Music Education Brain Research

Music Education and Brain Research

Music education in the public schools has been under attack for decades.  Although parents and teachers have advocated for more and better music programs, having seen the benefits to students, music programs are often the first programs to be cut when a school is under-funded. Neurologists are now conducting brain research that substantiates what we’ve intuitively always known about the advantages of early music education.

5th grade band concert

5th grade band concert – music education

The Brain and Music Program at USC

Researchers at USC https://dornsife.usc.edu/bci/brain-and-music/ have been conducting interesting experiments that will (hopefully) guide the education system in understanding how important music education is for students.

In October 2016, the USC researchers published a paper

“Neural correlates of accelerated auditory processing in children engaged in music training published in Developmental Cognitive Neuroscience”
(Volume 21, October 2016, Pages 1–14) http://www.sciencedirect.com/science/article/pii/S1878929315301122

detailing the brain activity of students with music training vs. students who had not received music instruction.  Like other studies, their results were conclusive: studying music changes the brain in significant and important ways.

Their conclusion is that

These findings provide evidence that childhood music training has a measurable impact in the development of auditory processes. Although the findings described here are restricted to auditory skills and to their neural correlates, such enhanced maturation may favor faster and more efficient development of language skills as well, given that some of the neural substrates to these different processes are shared. Our findings demonstrate that music education has an important role to play in childhood development and add to the converging evidence that music training is capable of shaping skills that are ingredients of success in social and academic development. It is of particular importance that we show these effects in children from disadvantaged backgrounds.” (emphasis mine)

I have blogged about similar research in these posts:

Brain Imaging on Musicians

The Musician’s Brain

I’m wondering how much more empirical data we need to convince administrators that music isn’t just a fun “elective.” Music education is vital to the education of all students.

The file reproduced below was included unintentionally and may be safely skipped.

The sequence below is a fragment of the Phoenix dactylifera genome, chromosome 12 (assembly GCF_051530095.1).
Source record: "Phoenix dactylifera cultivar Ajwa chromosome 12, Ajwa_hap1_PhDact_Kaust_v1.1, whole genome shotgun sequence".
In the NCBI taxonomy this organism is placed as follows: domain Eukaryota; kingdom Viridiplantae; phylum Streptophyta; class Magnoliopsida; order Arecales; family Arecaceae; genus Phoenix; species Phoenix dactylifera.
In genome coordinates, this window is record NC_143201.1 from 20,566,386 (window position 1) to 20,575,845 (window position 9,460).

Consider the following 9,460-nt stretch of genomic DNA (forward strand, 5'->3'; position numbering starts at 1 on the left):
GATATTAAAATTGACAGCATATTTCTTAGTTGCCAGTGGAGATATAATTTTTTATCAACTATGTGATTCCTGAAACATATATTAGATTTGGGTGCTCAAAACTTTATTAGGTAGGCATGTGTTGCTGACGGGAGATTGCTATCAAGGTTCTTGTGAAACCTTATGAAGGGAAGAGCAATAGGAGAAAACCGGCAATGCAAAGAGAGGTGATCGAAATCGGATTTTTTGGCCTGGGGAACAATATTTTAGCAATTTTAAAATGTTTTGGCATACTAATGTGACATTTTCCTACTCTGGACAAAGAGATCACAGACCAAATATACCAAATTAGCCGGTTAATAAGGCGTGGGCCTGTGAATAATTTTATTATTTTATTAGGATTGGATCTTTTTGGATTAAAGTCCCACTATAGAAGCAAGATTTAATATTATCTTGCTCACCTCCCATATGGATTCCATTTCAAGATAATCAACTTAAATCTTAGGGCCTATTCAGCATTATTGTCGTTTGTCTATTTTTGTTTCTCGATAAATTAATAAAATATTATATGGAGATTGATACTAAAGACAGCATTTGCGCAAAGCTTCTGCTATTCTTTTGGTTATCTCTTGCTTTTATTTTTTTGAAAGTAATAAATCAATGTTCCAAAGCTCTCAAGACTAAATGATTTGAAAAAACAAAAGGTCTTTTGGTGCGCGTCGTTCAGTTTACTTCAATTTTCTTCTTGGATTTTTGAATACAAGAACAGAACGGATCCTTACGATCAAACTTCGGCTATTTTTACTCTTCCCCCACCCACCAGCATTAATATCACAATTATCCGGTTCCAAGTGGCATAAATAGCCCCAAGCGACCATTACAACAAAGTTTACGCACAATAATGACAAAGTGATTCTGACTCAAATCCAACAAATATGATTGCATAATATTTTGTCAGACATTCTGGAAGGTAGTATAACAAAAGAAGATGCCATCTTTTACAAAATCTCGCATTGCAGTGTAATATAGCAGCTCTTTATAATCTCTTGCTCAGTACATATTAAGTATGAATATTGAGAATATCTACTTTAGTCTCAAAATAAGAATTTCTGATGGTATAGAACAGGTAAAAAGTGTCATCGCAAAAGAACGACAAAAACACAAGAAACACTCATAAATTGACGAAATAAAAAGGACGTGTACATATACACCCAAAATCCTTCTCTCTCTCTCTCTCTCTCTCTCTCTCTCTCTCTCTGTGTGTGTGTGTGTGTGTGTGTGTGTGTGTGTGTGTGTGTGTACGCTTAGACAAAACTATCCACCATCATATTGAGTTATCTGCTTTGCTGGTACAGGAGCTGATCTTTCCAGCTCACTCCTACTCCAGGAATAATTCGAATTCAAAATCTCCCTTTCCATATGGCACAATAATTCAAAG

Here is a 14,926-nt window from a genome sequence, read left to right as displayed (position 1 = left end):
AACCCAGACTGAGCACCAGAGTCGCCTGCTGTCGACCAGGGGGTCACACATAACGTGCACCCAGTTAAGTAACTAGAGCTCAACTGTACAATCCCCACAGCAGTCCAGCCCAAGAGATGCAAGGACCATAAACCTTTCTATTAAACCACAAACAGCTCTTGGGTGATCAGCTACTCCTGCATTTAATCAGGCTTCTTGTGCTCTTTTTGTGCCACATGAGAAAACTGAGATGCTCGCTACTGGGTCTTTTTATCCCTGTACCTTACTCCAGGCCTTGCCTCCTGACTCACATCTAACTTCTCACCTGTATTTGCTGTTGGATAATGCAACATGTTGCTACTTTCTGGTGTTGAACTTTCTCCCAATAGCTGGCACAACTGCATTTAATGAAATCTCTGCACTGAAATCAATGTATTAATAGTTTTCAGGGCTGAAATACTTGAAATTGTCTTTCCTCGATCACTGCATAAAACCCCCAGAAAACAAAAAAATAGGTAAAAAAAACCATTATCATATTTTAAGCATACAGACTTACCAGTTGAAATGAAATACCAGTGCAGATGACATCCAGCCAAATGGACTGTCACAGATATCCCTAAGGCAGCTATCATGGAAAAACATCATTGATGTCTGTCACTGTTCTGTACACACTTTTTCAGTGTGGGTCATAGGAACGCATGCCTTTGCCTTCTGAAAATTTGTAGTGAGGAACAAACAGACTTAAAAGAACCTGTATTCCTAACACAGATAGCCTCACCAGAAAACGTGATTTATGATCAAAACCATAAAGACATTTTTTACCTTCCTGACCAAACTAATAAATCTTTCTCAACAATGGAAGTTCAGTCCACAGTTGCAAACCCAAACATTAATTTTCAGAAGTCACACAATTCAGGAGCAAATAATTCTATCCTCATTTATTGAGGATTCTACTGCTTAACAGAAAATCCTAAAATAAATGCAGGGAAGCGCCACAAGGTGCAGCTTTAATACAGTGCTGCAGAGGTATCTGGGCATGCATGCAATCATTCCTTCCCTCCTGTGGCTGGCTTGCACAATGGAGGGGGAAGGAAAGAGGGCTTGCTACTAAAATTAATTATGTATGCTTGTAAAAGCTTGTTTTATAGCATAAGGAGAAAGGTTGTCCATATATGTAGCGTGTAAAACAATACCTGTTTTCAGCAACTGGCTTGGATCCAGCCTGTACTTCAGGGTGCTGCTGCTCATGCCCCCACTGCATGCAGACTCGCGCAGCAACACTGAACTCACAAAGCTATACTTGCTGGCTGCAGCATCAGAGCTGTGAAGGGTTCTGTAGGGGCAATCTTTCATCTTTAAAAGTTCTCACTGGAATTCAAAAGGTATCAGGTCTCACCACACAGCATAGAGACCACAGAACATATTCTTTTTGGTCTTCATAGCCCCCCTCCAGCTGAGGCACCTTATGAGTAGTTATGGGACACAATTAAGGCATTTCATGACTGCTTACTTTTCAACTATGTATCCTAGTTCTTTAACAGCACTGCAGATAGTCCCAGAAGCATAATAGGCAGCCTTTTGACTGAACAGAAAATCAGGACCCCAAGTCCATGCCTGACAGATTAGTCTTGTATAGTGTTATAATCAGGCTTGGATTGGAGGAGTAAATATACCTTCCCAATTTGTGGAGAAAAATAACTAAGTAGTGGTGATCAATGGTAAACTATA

Healthy Brains Need Stimulation and Variety

Healthy Brains Need Stimulation and Variety

It seems that the field of neuroscience is exploding with research about how we learn, what our brains need to stay sharp, and how we can avoid memory problems as we age.

Everyone wants to have healthy brains. For many years, crossword puzzles and sudoku were the favorite pastimes of older adults. Music lessons, together with a healthy lifestyle, might be even better.

Consider this article:

Neuroscience says these five rituals will help your brain stay in peak condition

  1. Frequent small victories. Find ways to feel you have accomplished something – no matter how small – several times a day. I like to keep a to-do list but always include simple items that I can easily check off. Instead of writing “do laundry,” I will have smaller tasks on my list, like “gather laundry from kids’ rooms,” “start load of darks,” “hang laundry on line,” “take laundry off line,” “sort clothes,” “fold and put away.” Studying a musical instrument gives you the opportunity to make small gains everyday.
  2. Physical activity. The brain is healthier when our whole bodies are healthy. Take a walk, do a yoga video, ride a bike to the store. The exercise does not have to be intense or lengthy. Just 20 minutes is enough to keep the brain happy.
  3. Learn something new. The brain needs constant use to maintain its edge. This is why learning an instrument is extremely helpful for adults. Music study uses the whole brain. See blog posts “Brain Imaging on Musicians”  and “Practice Builds Better Brains” for more info.
  4. Consider your posture. An upright posture allows for more oxygen and has a subconscious positive effect on our bodies. Hunching, rounding the shoulders, and slouching in a chair inhibit learning and make us feel inferior. Amy Cuddy’s Ted Talk on this subject is fascinating. Most, if not all, music teachers will encourage good posture when playing a musical instrument.
  5. Get plenty of sleep. Our brains need time to recharge. Researchers have two hypotheses about why sleep is necessary. Some have suggested that rest is necessary for the brain to organize the day’s experiences. Others argue that the brain needs resting time to flush out toxins. The book “How We Learn” also asserts the value of good sleep habits.

You’re never too old to begin music study. My most mature student was in her 60s when she decided to take up flute. If you are already a musician, be sure to change up your practice routine and learn something new every day. Healthy brains equal a long, productive life!

healthy brains

stimulation and variety – he usually plays piano but decided to try the bass flute.